Any web application that targets a mass market and wants scalability ends up in the cloud, rather than in an individual data centre. Of all the cloud providers the biggest currently is Amazon. After running the metromap application with AWS for a year mostly on a self-taught basis I realized that it was time to rub shoulders with some experts and possibly bring in some help.
Amazon was hosting a sort of marketing conference in Sydney and unlike the academic conferences I am used to attending this one was free. So I signed up for it with some work backing.
On arrival I walked into a massive Kogan keynote speech, it had all the pomp and fanfare of a boxing match or WWF rumble. Felt very American.

There were lots of AWS customer stories including one by Origin Energy about customer analysis. They have over 100million customer interactions. Traditional meters are read only 4 times a year, while Smart Meters produce data at a 30min interval. With this data Origin can offer a fixed bill plan using predictive analytics. The creation of this service started in stealth mode hotel wifi and personal CC, interesting collision of corporate culture with internet realities.

Moving data to and from the cloud was big sticking point as well and the AWS Snowball (80TB) was announced. I have recently ordered one, still waiting for it to turn up. Will write another article on this Data Exchange unit once I have had a real life play with it. Working at an aerial photography company I am used to huge amounts of data coming in from aircraft on similar hard drive units, but none of them feature 10GB ethernet and in transit encryption like the Snowball does.

There was a big focus on IoT capabilities in AWS as well including an Earth, Air, Fire and Water demo with Alexa playing stage manager.

I had a small blast from my CSIRO past. Peter Blaine had a talk about IMOS data sharing. 50Million NetCDF's are up in the cloud. The big challenge being the heterogeneity of the data. Apparently they have moved to the warehouse next to my old office and things are progressing okay. Even though CSIRO is rapidly shedding science staff, the engineering half is still alive and well.
On the display floor I managed to knock over a remote presence bot and chat to a lot of people in various booths, including Sumo Logic and Puppet which were particularly relevant to my application of image serving and service monitoring.
After a couple of days of hard conferencing and networking I managed to get in some R&R and learn the weird game of shuffleboard and enjoy some cocktails at the Little Darlin'. It was an exciting couple of days in Sydney and since then I have been putting my knowledge to good use. I will write up another post from my mass of notes collected during the summit.

Sunday, July 10, 2016

UDOO Neo Weather Station

I have been running my UDOO Neo solar powered in my shed for a while. I have been meaning to attach some bitcoin miners to it, just to support the network, since I am too far behind the curve with hardware to make any money off it. From what I read, the mining farms have taken over a whole hydroelectric dam somewhere in China.
Solar powered UDOO Neo
Anyway I finally got around to attaching the I2C bricks sensors that came with my UDOO Neo kit. There is an LM75 based temperature sensor and an MPL3115 based pressure/temperature sensor which can used an altimeter/barometer. These 2 sensors can be used to get some basic parameters for upload to Weather Underground or simply Thingspeak.

UDOO Neo with Sensor Bricks
The first set is grabbing the data from the sensors. The UDOO comes with modules to map the i2c devices to the linux device tree and fetch data from them by simple file reads, no I2C knowledge needed. I also found Tentacle Pi which is essentially an I2C multiple device driver library for Python. In my solution I ended up using a hybrid approach of direct i2c reads using Tentacle Pi and some /sys/ reads.
Results of i2c scan on channel 1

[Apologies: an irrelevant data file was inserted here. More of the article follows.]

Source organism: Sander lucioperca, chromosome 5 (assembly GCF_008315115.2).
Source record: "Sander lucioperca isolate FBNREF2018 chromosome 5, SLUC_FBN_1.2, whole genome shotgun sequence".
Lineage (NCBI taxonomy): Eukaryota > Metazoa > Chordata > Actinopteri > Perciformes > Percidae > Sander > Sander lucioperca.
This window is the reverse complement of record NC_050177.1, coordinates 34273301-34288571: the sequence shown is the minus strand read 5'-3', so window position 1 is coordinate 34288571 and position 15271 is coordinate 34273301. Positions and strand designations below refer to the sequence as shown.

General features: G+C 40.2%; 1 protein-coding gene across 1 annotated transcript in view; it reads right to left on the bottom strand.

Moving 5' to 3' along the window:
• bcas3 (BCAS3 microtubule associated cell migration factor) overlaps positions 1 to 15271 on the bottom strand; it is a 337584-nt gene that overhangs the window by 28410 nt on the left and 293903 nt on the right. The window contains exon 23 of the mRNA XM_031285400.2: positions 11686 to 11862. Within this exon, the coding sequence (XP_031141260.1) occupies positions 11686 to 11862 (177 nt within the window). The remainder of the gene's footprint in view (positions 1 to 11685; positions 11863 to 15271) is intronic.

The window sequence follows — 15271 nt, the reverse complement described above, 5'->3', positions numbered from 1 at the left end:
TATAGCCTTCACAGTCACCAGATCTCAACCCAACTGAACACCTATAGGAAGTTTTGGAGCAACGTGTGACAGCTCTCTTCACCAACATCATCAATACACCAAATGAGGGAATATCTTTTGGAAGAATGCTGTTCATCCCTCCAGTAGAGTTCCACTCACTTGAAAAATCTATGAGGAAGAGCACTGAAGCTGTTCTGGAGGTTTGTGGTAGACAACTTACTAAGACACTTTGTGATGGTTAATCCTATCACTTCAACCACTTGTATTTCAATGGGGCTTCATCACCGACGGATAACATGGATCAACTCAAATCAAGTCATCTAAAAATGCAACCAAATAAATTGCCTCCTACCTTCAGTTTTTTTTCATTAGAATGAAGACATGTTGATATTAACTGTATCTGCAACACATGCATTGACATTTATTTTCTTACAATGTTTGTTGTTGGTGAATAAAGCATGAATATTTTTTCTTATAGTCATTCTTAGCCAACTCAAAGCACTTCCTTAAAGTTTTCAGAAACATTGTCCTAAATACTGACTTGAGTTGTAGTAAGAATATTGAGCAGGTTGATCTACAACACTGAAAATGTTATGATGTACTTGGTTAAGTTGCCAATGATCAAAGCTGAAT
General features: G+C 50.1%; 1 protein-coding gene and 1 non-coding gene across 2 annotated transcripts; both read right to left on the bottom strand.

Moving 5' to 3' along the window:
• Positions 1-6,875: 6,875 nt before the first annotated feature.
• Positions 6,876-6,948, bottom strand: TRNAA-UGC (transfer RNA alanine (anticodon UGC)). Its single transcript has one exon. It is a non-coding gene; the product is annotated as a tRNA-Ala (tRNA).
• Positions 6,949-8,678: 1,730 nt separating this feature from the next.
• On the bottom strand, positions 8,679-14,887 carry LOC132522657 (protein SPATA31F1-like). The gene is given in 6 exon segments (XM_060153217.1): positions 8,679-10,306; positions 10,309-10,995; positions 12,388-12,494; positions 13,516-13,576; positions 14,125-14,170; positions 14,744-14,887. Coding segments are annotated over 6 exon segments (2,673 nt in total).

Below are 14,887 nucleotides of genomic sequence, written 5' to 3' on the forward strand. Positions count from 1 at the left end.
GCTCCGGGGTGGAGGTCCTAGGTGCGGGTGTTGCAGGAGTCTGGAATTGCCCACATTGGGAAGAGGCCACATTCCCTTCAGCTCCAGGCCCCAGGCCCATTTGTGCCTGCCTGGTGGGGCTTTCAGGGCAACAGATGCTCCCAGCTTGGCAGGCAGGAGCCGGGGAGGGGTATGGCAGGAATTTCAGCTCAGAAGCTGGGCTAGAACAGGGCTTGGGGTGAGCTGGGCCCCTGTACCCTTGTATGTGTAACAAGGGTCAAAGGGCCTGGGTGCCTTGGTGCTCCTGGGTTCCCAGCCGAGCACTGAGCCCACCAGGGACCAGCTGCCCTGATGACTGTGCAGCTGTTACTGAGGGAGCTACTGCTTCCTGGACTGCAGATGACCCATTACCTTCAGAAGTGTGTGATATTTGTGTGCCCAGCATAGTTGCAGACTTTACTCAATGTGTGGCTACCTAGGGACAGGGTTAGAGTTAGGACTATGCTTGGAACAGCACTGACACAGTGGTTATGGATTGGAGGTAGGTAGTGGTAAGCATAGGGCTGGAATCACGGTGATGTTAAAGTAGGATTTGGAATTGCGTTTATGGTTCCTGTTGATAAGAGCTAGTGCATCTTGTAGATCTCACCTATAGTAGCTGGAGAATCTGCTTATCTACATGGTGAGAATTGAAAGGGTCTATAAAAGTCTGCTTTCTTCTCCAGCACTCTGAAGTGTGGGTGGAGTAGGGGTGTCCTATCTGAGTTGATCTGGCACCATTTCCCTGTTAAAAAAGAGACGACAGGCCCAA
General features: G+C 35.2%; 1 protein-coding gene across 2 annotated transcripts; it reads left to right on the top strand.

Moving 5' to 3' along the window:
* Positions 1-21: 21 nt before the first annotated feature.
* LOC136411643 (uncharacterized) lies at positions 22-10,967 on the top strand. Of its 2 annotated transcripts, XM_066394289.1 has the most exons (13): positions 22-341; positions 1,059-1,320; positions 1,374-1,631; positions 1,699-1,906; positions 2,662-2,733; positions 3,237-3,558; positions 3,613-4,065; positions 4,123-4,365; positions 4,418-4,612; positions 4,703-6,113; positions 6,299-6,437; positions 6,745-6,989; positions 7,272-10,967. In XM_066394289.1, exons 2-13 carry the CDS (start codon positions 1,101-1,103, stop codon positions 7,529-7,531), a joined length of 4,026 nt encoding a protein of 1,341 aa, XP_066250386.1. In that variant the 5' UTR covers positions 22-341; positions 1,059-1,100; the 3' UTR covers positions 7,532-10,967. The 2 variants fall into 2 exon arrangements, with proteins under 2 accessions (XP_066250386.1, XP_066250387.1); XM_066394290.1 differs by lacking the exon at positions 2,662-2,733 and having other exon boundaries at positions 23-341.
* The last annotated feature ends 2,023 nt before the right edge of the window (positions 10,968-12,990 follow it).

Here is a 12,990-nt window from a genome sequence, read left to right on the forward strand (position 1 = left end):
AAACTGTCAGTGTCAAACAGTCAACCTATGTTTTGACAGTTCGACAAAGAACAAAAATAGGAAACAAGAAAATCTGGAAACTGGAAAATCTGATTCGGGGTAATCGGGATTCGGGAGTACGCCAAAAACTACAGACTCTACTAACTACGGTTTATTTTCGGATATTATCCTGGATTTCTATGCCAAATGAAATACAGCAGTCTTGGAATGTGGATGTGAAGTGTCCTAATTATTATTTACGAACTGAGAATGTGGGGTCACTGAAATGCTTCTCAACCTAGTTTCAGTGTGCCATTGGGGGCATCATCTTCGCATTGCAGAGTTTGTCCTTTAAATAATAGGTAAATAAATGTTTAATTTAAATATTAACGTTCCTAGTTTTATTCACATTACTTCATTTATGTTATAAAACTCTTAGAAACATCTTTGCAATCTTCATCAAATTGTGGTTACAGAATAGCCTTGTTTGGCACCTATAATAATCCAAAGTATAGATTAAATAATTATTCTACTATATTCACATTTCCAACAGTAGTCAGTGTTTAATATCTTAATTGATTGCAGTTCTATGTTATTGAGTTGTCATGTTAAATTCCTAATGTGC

The MPL3115 is read using the /sys/ method as shown in the gist below:
The LM75 is read using direct i2c and Tentacle Pi:
There is a few degrees of discrepancy between the 2 temperature readings, however I trust the temperature from the dedicated temperature sensor more. A simple test to show the data on console works fine.
Testing sensor bricks
From there it is a matter of pushing it out to Thingspeak to get a graph. I am looking at adding other sensors from the future bricks line or designing some myself using my I2C knowledge, particularly a wind speed sensor and a light sensor. The wind speed will help me determine if I can install a mini windmill generator and I can use the light data to correlate my solar panel output to solar intensity.

Wednesday, June 8, 2016

Kenya Trip 2016 - Magical Lamu

Arrving in Lamu on Flight 540
After about a week in Nairobi, Gichini and I decided to take a trip to Lamu to do get some R&R. Fly540 goes to Lamu almost every day and tickets are only about $100, the accommodation is cheap as well since the decline in the tourist trade due to the al shabab terrorist threat and abduction of westerners.As the article says Lamu is indeed a slice of paradise. Beautiful beaches, relaxed people and great food. I will try to keep this post low on words and let the pictures tell a story.

The Rasta men of Lamu
A lot of the people are ocean people. Fishing or transporting people in fibre glass boats with outboard motors or old school sailing dhows, a lot of which are made in Mozambique. One particular dhow was decked out with flags from multiple countries and had rastamen crewing it.
The beached dhow (made in Mozambique), prepping for a trip to Zanzibar
One of the downsides of the low tourist business is that we got approached by everybody who had something to sell. It made things affordable, but sometimes we overdid things a bit. On our walk from the airport ferry to the accommodation in Shela beach we met a guy who offered us fresh oysters. So we ended up with 4 dozen oysters for breakfast. The food overall was great, especially the fruits and seafood.
Oysters for breakfast

I took a day for a guided tour around Lamu old town. It has distinct Arab, Indian, Portuguese, Swahili sections. There are of course some modern areas as well. Building on an island is hard work, getting materials in and putting it together. A lot of the buildings are very old with marvellous hand crafted doors.
Old Wells

The Central Square
Some new buildings have replicated the old glamour and look like a set from a Medieval show (I am looking at you Game of Thrones).
New doors of old Lamu
The ocean seems to have crawled up and taken residence in the walls. Coral reefs have left their stamp.
Details in the coral lined walls
I took a day trip to a settlement from the 1500's with old walls and a secluded beach. Passed people from the Luo village quarrying limestone and coral by hand on the way.
Making charcoal the old school way
Quarrying for limestone
On the last day we took the boat back to the airport with friends we made on Shela beach. A glorious few days in an island paradise.I think I will go back as soon as I can.
On the boat back to the airport with Shay and Gichini
Beautiful isolated beaches on the Indian Ocean